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Ossicone Information

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https://en.wikipedia.org/wiki/Ossicone
Ossicones of a giraffe
Ossicones of a male okapi

Ossicones are columnar or conical skin-covered bone structures on the heads of giraffes, male okapi, and some of their extinct relatives. Ossicones are distinguished from the superficially similar structures of horns and antlers by their unique development and a permanent covering of skin and fur.

Structure

Giraffe ossicones consist of a highly vascularized and innervated bone core covered with vascularized and innervated skin. [1] The base of an ossicone is attached to the skull with vascularized innervated connective tissue. [1] Ossicones are formed at late gestation, but in early development they are not bony and not fused to the skull yet. Ossicones usually fuse to the skull at sexual maturity. [1] [2]

All male and female giraffes have a pair of parietal ossicones on the parietal bones of the skull. [3] Males also usually have a single median ossicone on the frontal bone that is larger in northern animals and smaller in southern giraffes. [3] Giraffes can also have small additional paired occipital ossicones on the occipital bones, paired orbital ossicones associated with eyes, and azygous ossicones. [3]

In giraffes, male and female ossicones vary in structure and purpose (a manifestation of sexual dimorphism). Males typically have thicker ossicones that become bald on top due to frequent necking. [4] In okapi, the male's ossicones are smaller in proportion to the head, and taper towards their tips, forming a sharper point than the comparatively blunt giraffe ossicone. Whereas female giraffes have reduced ossicones, female okapi lack ossicones entirely.

The morphology of ossicones in the extinct relatives of giraffes and okapi varies widely. Some species had two pairs of ossicones rather than one (e.g. Giraffokeryx), some had rugged textures (e.g. Shansitherium), and some had large, flattened ossicones (e.g. male Prolibytherium).

Function

Similar to species with horns or antlers, male giraffes use their ossicones as weapons during combat, where they use their heads as clubs: the ossicones add weight and concentrate the force of impact onto a small area, allowing it to deliver heavier blows with higher contact pressure. [4] The nerve bundles and large blood supply in the ossicones led some researchers to speculate that the structures may also play a role in thermoregulation. [1]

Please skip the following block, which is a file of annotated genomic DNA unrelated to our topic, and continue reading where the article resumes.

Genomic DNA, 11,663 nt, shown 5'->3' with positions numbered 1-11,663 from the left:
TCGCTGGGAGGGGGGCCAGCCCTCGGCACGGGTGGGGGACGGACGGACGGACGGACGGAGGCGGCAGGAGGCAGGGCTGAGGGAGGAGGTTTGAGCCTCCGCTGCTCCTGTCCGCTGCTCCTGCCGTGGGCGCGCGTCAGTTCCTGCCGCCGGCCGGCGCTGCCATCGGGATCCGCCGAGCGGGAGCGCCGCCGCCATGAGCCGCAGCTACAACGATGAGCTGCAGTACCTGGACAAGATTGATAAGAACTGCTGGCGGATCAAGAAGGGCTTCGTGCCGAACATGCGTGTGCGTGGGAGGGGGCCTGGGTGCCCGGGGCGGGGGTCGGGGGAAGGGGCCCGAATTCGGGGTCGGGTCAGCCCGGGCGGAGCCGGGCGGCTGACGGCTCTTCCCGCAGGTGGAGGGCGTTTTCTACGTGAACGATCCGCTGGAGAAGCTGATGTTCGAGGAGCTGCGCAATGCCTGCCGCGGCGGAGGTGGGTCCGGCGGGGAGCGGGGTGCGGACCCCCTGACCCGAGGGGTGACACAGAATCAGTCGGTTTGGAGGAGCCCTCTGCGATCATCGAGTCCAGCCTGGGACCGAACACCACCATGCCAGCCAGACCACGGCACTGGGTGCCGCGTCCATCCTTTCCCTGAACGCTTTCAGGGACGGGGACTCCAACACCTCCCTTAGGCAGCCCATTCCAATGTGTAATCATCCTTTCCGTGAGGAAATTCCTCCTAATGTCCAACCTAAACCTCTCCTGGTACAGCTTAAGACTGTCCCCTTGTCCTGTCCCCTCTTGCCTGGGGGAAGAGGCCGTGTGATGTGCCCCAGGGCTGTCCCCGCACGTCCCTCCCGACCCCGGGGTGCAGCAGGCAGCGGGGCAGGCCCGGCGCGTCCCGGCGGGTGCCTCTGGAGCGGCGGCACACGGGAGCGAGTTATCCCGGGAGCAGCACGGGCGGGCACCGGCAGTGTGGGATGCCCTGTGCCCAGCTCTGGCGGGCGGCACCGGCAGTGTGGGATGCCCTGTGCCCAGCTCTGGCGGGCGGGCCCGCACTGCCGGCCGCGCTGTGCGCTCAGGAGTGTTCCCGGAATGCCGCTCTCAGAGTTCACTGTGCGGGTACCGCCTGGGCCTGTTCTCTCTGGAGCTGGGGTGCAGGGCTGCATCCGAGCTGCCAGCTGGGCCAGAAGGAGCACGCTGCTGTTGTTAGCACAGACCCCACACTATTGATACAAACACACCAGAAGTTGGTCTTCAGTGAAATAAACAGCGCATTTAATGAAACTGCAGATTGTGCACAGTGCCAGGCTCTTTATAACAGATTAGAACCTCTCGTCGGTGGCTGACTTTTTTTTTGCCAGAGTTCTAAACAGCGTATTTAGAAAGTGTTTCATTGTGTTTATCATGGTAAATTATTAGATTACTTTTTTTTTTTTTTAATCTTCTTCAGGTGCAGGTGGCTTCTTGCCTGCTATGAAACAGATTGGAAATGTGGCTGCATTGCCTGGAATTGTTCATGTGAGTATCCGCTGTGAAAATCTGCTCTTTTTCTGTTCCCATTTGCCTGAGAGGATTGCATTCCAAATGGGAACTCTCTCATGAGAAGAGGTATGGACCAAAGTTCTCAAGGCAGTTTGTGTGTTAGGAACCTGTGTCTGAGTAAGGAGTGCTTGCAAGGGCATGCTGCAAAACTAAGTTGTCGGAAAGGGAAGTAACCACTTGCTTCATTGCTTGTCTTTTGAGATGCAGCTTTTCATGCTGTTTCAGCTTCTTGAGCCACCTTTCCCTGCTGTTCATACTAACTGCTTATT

Examples

Illustration of extinct Shansitherium species and Palaeotragus microdon (Giraffidae), showing a diversity of ossicone shapes and sizes no longer seen in extant animals.

Ossicones are only found in some members of the superfamily Giraffoidea, which includes the family Giraffidae (to which giraffes, okapi, and extinct relatives belong) and the entirely extinct family Climacoceratidae. [5] It had been argued that the so-called ossicones known from fossils were actually horns, but later research showed that these structures are consistent with the ossicones of giraffes and okapi. [6] The following is a list of some ossicone-bearing genera:

Giraffidae
Climacoceratidae

References

  1. ^ a b c d Ganey, Tim; Ogden, John; Olsen, John (1990). "Development of the giraffe horn and its blood supply". The Anatomical Record. 227 (4): 497–507. doi: 10.1002/ar.1092270413. ISSN  1097-0185. PMID  2393101. S2CID  31065446.
  2. ^ Nasoori, A (2020). "Formation, structure, and function of extra-skeletal bones in mammals". Biological Reviews. 95 (4): 986–1019. doi: 10.1111/brv.12597. PMID  32338826. S2CID  216556342.
  3. ^ a b c Spinage, C. A. (1968). "Horns and Other Bony Structures of the Skull of the Giraffe, and Their Functional Significance". African Journal of Ecology. 6 (1): 53–61. doi: 10.1111/j.1365-2028.1968.tb00900.x. ISSN  1365-2028.
  4. ^ a b Geist, Valerius (1966). "The Evolution of Horn-Like Organs". Behaviour. 27 (1): 175–214. doi: 10.1163/156853966x00155.
  5. ^ Hadar Picture Gallery. An ossicone of the extinct, giant, short-necked giraffe. University of Washington.
  6. ^ Solounias, N (1988). "Prevalence of Ossicones in Giraffidae (Artiodactyla, Mammalia)". Journal of Mammalogy. 69 (4): 845–8. doi: 10.2307/1381645. JSTOR  1381645.

Further reading

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